- 19 March 1909
- Johannesburg, South Africa
From his birthplace in South Africa, Louis Charles Hayward was brought to England and was educated there and on the Continent. He spent a short time managing a London nightclub, displayed some acting talent and decided on acting, and was quickly tapped by playwright Noël Coward, who became his patron. Matinee-idol-handsome, Hayward developed his acting skills on the London stage in various versions of Broadway plays, such as "Dracula" and "Another Language". He began his film career in the British romance drama Self Made Lady (1932), which was followed by five British films through 1933. Hayward came to New York and Broadway in 1935 to star in "Point Verlaine". It was his only Broadway venture, but it brought him a Hollywood contract. His first American film role was in The Flame Within (1935). After several supporting roles in 1936, he got his real break starring in the extended romantic prologue of Warner Bros.' Anthony Adverse (1936). As dashing officer Denis Moore, he was Anthony's father, rescuing his soon-to-be mother Maria from an arranged marriage to the Marquis Don Luis, brilliantly played by Claude Rains. Shot with gauze focus in part to increase the dreamlike romantic interlude of the lovers, the prologue played to a bitter end with Hayward dispatched in a sword duel with the outraged Don Luis, and Maria, now pregnant, forced to return to her husband. However, Hayward had had his defining moment. He was now a romantic leading man, and a swashbuckler at that. Through the remainder of the 1930s he would have ample opportunities to vary that class of character, starting with some early "B"-tier efforts. His good looks were complemented by an airy manner of speaking, which worked as both hero and rogue or occasional suave villain. The familiar British Simon Templar character was brought to the screen by Hayward in The Saint in New York (1938) to cap his "B"-picture career. He was destined for plenty of sword point adventure. The stylish The Man in the Iron Mask (1939), the third volume in the Alexandre Dumas musketeer trilogy, gave Hayward the opportunity to play the good and evil royal twins, which he did with impressive flair. However, his swashbuckling efforts did not pan out as well as they did for Errol Flynn. The Son of Monte Cristo (1940), with Hayward paired with Joan Bennett again (as they were in "Iron Mask") was a The Prisoner of Zenda (1937) rip-off that fell flat. Another sort of bad break was his 1941 casting in a pivotal role in Orson Welles' The Magnificent Ambersons (1942), his part was edited out of the final print. World War II brought Hayward a respite from the vagaries of Hollywood luck. He was a United States Marine combat photographer, and his work during the invasion of the Japanese-held island of Tarawa earned him a Bronze Star for courage under fire. Overcoming the psychological stress of his war experiences, Hayward returned to the Hollywood spotlight. He had already notched a few mysteries on his belt when he was cast in the Agatha Christie thriller And Then There Were None (1945), which was a hit. His subsequent list of romantic parts included yet another "Monte Cristo" adventure: the Robin Hood-like Robert Louis Stevenson adventure The Black Arrow (1948) and a succession of pirate parts. He played in two "Captain Blood" sequels, neither of which turned out well for him. There was also yet another "twin" sequel, this time a twist of the Jekyll/Hide story but with the doctor's twin sons, called The Son of Dr. Jekyll (1951). There was also one more outing in an "Iron Mask" vehicle, this time with twin royal sisters and Hayward as a mature D'Artagnan. Amid all this blandness - and seeing double - Hayward had the good sense to develop a business sense in case his career kept on its downward spiral. He was one of the first to incorporate the one percentage-of-profits deal for both the theatrical and television releases of his post-1949 films, ensuring him comfortable lifelong income. Although he continued to make movies, Hayward ventured enthusiastically into television, not only with some ten American playhouse theater productions and episodic television through the 1960s but productions of his own. In 1954, Hayward produced and starred in the 39-week television series The Lone Wolf (1954) (aka "Streets of Danger") after buying exclusive rights to several of Louis Joseph Vance's original "Lone Wolf" stories. He also produced the British series The Pursuers (1961) and the American The Survivors (1969). He bowed out of acting in the mid 1970s, not the screen legend that he had hoped to be, but wiser and certainly comfortable. On February 21, 1985, Louis Hayward died at age 75 of lung cancer in his home in Palm Springs, California.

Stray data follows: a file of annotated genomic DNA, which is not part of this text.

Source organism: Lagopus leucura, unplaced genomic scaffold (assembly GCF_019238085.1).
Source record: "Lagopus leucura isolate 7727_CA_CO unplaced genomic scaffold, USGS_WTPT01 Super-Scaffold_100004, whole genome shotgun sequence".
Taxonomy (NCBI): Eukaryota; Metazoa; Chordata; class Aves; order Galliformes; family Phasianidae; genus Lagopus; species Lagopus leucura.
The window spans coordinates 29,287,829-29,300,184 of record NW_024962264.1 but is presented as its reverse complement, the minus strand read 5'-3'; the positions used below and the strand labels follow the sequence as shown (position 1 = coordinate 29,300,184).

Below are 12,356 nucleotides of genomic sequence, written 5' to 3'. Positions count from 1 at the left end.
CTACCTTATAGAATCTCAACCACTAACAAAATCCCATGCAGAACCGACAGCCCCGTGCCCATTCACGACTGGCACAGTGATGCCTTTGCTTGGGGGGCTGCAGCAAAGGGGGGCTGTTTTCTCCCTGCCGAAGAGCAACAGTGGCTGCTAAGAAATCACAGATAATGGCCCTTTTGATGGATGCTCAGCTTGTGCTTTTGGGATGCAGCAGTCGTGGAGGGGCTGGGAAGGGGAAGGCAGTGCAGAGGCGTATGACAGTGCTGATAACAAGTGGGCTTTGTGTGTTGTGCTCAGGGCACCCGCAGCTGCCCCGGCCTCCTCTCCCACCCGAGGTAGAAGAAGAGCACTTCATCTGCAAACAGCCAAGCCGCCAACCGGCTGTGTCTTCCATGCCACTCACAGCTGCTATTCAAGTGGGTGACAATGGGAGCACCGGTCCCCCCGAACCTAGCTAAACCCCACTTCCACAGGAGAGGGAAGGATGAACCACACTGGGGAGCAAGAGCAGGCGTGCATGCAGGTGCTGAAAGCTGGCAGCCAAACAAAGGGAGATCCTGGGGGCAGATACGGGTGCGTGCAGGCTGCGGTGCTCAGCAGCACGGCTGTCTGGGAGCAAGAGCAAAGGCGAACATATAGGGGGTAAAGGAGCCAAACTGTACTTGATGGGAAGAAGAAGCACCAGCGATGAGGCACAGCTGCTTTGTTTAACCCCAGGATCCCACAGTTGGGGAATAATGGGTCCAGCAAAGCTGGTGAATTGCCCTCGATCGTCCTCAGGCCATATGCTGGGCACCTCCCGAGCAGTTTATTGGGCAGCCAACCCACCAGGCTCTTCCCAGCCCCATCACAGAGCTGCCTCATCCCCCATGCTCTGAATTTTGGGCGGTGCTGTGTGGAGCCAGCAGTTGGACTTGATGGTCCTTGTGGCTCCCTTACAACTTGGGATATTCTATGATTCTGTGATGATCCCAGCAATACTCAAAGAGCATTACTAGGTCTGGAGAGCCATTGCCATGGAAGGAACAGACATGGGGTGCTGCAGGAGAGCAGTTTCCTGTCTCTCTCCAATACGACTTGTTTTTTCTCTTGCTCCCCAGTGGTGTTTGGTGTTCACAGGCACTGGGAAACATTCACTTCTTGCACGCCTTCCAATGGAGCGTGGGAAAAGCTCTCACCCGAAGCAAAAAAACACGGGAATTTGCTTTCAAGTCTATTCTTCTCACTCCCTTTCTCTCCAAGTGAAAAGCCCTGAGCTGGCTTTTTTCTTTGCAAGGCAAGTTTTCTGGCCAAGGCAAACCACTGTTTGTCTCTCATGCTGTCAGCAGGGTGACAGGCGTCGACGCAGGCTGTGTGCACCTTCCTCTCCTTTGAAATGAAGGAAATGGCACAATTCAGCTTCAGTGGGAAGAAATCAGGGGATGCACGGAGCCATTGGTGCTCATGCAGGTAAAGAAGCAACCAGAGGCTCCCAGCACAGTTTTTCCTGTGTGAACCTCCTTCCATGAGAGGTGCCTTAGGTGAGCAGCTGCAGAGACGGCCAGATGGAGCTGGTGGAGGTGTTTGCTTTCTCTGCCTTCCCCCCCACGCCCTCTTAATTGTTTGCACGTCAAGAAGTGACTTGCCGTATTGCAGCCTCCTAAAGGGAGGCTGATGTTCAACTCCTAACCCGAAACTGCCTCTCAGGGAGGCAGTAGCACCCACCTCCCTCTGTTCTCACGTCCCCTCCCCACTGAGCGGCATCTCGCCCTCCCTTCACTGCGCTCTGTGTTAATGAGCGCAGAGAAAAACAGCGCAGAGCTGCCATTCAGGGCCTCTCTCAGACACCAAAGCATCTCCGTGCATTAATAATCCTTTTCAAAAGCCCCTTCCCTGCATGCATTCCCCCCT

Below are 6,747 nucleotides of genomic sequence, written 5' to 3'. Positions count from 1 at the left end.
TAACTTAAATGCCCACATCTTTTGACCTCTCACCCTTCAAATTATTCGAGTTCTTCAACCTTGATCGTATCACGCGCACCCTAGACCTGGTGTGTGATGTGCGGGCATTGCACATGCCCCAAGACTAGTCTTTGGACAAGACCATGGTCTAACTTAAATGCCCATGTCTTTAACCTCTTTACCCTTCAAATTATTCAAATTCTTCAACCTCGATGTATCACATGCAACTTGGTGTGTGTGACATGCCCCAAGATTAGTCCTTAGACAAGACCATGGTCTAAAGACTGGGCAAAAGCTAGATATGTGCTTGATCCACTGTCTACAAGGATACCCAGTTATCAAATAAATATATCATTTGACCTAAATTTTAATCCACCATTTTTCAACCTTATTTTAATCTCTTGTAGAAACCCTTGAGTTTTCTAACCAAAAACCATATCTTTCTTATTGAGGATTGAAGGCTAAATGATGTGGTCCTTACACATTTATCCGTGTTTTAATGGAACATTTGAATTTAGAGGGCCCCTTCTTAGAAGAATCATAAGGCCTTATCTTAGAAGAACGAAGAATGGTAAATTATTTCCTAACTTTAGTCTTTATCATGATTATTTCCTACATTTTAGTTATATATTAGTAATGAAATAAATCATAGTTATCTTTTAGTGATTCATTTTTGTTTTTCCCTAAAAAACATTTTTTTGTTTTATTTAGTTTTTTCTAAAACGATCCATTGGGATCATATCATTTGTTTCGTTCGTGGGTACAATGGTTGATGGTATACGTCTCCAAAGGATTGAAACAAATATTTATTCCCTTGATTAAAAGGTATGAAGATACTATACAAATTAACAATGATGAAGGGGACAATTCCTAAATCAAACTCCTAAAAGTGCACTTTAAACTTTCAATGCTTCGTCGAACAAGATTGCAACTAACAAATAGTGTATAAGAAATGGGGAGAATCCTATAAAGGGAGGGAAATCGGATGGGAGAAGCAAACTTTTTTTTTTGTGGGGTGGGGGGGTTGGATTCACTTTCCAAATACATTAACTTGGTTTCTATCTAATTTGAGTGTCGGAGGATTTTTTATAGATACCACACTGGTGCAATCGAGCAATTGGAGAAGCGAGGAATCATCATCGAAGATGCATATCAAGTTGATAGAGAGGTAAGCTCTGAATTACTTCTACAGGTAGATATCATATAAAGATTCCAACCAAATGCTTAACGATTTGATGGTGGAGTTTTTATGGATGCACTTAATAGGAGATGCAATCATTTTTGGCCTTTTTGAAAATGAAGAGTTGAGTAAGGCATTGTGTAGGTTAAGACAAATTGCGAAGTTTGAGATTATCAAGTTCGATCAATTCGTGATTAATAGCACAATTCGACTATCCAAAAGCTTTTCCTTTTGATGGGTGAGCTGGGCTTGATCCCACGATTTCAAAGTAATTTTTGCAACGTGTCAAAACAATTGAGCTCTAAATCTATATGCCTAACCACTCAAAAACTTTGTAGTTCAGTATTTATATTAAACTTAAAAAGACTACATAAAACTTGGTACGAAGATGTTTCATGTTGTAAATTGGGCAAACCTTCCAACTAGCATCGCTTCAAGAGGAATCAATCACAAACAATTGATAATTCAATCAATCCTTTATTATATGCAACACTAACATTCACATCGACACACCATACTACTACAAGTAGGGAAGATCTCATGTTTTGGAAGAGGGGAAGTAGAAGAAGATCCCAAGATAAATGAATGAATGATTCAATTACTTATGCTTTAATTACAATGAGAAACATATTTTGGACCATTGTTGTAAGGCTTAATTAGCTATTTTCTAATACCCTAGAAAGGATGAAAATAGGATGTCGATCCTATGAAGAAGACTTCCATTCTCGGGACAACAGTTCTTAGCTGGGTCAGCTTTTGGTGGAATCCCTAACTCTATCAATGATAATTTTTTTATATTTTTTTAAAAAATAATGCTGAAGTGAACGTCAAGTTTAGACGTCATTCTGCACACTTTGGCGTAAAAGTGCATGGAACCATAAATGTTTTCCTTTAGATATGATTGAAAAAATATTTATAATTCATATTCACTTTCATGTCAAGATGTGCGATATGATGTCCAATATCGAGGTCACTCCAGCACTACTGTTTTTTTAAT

|Οι δέκα μελλοθάνατοι – And Then There Were None (1945)
|October 31, 1945